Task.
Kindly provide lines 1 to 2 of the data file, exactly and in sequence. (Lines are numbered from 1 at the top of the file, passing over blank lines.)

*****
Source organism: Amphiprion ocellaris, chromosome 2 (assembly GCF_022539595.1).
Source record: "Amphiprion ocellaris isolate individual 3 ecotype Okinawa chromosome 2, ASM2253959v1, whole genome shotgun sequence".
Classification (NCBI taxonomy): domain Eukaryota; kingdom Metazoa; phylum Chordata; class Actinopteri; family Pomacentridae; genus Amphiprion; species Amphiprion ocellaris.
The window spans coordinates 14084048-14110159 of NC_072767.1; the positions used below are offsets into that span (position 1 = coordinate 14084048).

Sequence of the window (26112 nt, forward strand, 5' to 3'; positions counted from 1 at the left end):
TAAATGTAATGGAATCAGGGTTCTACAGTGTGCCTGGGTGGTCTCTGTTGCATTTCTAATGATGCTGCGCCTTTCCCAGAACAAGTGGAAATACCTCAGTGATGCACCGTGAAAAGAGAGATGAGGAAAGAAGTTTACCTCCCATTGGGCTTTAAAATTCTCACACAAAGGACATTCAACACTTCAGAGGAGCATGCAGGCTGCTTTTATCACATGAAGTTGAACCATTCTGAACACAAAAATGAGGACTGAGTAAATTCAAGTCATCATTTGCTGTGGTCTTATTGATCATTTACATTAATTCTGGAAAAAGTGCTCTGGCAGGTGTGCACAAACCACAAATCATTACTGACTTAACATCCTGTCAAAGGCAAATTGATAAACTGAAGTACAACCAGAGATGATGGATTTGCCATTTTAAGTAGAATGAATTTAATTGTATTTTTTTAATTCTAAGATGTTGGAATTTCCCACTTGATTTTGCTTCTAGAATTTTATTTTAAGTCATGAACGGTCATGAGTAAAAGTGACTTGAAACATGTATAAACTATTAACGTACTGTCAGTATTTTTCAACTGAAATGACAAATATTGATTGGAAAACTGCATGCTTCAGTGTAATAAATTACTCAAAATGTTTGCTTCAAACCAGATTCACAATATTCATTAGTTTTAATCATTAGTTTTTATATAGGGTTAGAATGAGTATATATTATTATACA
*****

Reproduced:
Source organism: Amphiprion ocellaris, chromosome 2 (assembly GCF_022539595.1).
Source record: "Amphiprion ocellaris isolate individual 3 ecotype Okinawa chromosome 2, ASM2253959v1, whole genome shotgun sequence".